Teach a Kid to Taste Classes
“Teach A Kid To Taste”
Class offered for parents and kids ages 4 – 7 years
Sponsored by: Slow Food Pittsburgh** www.slowfoodpgh.com
Mindful eating within a Family: This means developing a healthier relationship with food and eating and bringing eating into balance with other important aspects of life…eating slow…eating food that is clean and fair good in a way that is enjoyable and allows members of the family to have pleasure eating and sitting around a table. Things to consider:
1. Children have a natural internal nutritionist that tells them what and how much to eat. Little kids who are provided with a variety of foods on the tray of their high chair will eat the appropriate types and amounts of each food. The catch is that they will not eat in a balanced way in one day, but over the course of a week. a. Don’t be concerned about cleaning plates…help children to connect with their “internal nutritionist”… “Is your tummy saying that you want more food? Is your tummy full?”
2. Have at least one congenial family meal a day. Relaxed atmosphere with each person sharing the events of the day. Eating and anxiety are not a healthy pair. Eating and a sense of ease are.
3. Let children help you to prepare the meal. Talk about where the food comes from, colors, textures, earth, sun and rain and many people helping to bring food to the table.
4. Begin family meals with a simple grace. It could be just holding hands and bowing heads to say thank you for all who brought this food to the table. Pausing helps teach children not to bolt their food and run.
5. Experiment with new foods and drinks. Try fresh apricots, pineapple or dates….explain to children where the food comes from, color, texture, etc. Experimentation helps children explore the vast world of different tastes and not collapse into a steady diet of boxed macaroni and canned ravioli.
6. Be creative with food! When one boy’s mother told him that broccoli is trees for dinosaurs to eat, he spread the story to his entire elementary class!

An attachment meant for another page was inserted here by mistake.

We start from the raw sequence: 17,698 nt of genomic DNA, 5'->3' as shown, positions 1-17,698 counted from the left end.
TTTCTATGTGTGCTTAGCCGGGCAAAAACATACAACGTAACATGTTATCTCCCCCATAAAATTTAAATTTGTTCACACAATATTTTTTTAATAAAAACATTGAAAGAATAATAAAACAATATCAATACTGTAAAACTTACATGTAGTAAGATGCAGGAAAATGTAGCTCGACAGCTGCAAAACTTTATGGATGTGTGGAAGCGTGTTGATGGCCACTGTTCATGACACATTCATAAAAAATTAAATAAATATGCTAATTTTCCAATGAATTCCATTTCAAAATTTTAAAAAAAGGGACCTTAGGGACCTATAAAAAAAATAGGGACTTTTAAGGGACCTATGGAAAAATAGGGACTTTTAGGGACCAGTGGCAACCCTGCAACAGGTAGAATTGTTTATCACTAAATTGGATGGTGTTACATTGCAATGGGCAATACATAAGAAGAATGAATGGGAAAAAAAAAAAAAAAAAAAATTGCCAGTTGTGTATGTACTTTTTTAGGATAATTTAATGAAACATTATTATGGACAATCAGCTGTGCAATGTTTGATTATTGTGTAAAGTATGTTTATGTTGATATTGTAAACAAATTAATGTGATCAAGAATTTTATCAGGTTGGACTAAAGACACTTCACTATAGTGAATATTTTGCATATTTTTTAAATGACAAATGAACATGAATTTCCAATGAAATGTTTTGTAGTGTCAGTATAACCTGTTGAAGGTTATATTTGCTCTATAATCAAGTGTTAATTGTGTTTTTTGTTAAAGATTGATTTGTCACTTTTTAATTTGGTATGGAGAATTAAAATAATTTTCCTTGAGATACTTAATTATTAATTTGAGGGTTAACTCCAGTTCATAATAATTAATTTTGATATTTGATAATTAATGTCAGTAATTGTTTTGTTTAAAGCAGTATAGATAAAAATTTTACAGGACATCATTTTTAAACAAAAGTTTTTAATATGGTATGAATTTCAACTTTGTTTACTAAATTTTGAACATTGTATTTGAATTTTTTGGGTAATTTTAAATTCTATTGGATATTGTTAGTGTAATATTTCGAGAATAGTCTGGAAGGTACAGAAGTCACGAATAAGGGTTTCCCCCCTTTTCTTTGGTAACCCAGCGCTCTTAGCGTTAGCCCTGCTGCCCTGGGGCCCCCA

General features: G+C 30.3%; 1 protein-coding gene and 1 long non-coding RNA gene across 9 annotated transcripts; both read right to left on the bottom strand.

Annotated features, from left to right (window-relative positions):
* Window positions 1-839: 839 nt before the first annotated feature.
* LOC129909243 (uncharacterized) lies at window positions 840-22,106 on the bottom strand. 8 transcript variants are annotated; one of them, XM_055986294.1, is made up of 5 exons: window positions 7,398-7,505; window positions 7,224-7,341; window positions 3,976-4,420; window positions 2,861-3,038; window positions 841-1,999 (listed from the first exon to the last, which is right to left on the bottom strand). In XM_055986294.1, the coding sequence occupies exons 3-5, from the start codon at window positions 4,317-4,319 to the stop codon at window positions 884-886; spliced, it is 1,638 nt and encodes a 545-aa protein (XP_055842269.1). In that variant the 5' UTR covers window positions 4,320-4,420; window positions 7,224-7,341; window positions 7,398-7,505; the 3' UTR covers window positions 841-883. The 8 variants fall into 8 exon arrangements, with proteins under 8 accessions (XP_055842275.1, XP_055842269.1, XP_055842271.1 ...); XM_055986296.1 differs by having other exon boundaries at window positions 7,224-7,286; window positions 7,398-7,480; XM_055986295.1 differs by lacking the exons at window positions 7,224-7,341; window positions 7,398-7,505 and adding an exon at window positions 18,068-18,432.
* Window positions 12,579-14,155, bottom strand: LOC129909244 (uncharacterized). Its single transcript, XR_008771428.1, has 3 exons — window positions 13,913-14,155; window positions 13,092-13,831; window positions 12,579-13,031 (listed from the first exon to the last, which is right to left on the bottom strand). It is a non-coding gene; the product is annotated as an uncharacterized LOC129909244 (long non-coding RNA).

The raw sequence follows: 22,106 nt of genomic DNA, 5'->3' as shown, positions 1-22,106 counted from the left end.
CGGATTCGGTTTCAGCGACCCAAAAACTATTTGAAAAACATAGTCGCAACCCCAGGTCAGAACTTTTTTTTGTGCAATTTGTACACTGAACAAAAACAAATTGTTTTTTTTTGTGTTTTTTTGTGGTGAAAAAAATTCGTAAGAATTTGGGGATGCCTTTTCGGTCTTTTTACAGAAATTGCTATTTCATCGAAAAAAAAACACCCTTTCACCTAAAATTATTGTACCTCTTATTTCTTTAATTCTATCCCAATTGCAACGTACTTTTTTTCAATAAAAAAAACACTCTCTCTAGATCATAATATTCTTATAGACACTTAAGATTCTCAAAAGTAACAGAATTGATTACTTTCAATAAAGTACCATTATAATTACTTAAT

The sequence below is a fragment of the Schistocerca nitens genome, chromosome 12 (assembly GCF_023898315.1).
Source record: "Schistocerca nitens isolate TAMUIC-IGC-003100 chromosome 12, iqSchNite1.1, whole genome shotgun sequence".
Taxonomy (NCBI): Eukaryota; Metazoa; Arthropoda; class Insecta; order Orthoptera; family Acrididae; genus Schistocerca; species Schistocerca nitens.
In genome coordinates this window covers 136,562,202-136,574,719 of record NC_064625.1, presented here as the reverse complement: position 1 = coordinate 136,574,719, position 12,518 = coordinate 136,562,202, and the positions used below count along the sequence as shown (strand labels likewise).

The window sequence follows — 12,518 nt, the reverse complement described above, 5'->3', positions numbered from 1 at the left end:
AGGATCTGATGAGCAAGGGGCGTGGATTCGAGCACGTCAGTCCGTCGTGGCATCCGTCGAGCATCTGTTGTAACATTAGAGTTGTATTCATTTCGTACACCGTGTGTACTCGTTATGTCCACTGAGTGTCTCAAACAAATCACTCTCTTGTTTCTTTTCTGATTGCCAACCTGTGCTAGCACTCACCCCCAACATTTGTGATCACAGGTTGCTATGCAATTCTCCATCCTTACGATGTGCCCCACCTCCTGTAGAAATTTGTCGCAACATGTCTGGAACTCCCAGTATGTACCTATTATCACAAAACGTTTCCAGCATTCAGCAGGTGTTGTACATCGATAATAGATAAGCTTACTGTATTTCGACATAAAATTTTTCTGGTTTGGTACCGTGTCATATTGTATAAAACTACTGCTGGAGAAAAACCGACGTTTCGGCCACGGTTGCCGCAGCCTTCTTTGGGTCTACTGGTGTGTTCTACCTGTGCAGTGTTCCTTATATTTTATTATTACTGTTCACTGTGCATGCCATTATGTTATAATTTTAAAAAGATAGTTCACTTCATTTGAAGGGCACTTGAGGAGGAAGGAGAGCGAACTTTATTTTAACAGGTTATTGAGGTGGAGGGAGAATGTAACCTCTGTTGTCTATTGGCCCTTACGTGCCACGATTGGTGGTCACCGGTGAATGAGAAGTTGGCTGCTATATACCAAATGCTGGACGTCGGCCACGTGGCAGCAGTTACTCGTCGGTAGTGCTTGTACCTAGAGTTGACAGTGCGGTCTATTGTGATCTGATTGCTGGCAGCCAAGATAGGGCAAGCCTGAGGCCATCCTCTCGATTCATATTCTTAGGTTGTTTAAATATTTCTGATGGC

7. Talk about the benefits of each food, ex. Milk has calcium and builds strong bones.
8. Play the “how full is my stomach game”. Ask children to check in with their stomachs before, halfway and at the end of the meal…is it empty, full or all the way full? This helps them and you stay in touch with body signals of fullness and not overeat.
9. Don’t be too rigid about junk food. If you kids have been raised on home cooked organic food and they have a McDonald’s hamburger and cola at a birthday party, it’s not a tragedy. It’s a cross-cultural experience.
10. Help children to discern the difference between actual physical hunger and emotions such as boredom, fatigue and anxiety. Help them learn to work with real solutions to these emotions, using activities such as exercising, playing a game, reading a book, doing crafts, and connecting with friends.
11. Everyone’s deepest hunger is for love and connection. Loving words are vital to our health. Loving words are a way to feed the heart that does not involve food. If you want your family and friends to feel well nourished, give them generous helpings of genuine expressions of gratitude and affectionate words. “I really appreciate your…” “When I am with you I feel…” Mindful eating in a family means making a good mixture of these basic ingredients: eating as a family, pausing, slowing down, having fun, experimenting, being curious, exploring new tastes, and bringing the flavors of kindness and love to your meals.
Resource: Food for Thought, a quarterly newsletter from the CENTER FOR MINDFUL EATING. www.thecenterformindfuleating.org The above excerpt was taken from the newsletter, available on line on mindful eating and the family written by a pediatrician, Dr. Jan Chozen Bays, MD http://www.thecenterformindfuleating.org/Resources/Documents/FFTSummer2013Family.pdf